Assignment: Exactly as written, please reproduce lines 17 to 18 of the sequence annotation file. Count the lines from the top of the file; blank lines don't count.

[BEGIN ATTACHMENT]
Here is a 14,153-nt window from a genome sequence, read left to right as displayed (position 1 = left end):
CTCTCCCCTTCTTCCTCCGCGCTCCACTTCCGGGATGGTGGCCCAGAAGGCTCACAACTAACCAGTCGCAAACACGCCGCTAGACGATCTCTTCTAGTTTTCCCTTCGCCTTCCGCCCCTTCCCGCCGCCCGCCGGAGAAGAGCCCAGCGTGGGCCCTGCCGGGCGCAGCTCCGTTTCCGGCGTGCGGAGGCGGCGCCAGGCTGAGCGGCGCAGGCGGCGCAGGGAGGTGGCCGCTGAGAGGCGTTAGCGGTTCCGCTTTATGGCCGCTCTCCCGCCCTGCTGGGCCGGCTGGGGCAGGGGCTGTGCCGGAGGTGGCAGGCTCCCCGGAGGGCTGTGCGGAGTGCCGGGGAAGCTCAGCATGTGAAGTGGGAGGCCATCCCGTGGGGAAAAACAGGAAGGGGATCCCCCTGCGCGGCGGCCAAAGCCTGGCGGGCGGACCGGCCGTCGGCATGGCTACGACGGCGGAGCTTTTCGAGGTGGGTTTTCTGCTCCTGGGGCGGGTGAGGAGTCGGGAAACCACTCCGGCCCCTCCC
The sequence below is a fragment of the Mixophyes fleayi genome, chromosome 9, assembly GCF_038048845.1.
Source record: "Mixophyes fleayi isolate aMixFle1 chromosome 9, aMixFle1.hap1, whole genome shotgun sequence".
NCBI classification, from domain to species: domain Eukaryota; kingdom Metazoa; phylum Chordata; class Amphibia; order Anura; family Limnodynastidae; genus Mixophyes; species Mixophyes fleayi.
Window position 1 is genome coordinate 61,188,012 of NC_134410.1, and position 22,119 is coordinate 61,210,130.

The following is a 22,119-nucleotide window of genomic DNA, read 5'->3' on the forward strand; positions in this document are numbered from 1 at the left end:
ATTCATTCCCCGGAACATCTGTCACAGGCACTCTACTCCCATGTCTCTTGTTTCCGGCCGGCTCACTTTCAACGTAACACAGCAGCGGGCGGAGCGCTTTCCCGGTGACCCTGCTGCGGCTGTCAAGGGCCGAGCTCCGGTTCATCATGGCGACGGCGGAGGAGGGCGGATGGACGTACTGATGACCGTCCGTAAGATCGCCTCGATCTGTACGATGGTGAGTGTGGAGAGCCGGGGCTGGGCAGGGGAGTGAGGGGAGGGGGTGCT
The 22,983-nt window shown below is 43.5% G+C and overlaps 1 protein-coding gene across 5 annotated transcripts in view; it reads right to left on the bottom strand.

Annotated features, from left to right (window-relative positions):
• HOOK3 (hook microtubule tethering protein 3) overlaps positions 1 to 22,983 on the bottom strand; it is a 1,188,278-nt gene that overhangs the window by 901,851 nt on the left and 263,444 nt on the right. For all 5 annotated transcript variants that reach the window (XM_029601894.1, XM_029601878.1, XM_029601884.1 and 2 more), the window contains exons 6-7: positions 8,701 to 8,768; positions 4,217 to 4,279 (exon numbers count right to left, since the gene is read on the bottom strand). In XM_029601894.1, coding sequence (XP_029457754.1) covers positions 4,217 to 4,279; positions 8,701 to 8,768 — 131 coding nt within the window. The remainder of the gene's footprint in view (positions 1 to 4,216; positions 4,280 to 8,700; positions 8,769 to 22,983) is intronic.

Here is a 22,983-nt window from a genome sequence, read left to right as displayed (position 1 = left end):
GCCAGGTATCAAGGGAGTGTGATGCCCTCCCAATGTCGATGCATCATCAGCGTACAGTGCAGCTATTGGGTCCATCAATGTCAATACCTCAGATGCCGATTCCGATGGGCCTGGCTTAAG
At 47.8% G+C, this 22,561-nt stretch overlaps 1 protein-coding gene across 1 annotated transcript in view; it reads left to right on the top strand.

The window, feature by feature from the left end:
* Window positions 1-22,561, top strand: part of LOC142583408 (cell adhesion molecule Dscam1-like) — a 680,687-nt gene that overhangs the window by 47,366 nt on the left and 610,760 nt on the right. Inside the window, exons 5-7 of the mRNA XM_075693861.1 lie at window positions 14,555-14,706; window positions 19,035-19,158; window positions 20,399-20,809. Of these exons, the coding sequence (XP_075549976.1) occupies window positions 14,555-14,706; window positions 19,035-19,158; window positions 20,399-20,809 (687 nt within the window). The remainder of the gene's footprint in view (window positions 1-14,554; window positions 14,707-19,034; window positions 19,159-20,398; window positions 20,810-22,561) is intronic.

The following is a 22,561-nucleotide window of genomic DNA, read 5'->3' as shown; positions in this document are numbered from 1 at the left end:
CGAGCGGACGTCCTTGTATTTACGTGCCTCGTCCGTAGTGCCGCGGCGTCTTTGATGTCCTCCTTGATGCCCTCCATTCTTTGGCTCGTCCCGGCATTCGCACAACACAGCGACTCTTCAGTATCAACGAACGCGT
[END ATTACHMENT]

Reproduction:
The following is a 22,561-nucleotide window of genomic DNA, read 5'->3' as shown; positions in this document are numbered from 1 at the left end:
CGAGCGGACGTCCTTGTATTTACGTGCCTCGTCCGTAGTGCCGCGGCGTCTTTGATGTCCTCCTTGATGCCCTCCATTCTTTGGCTCGTCCCGGCATTCGCACAACACAGCGACTCTTCAGTATCAACGAACGCGT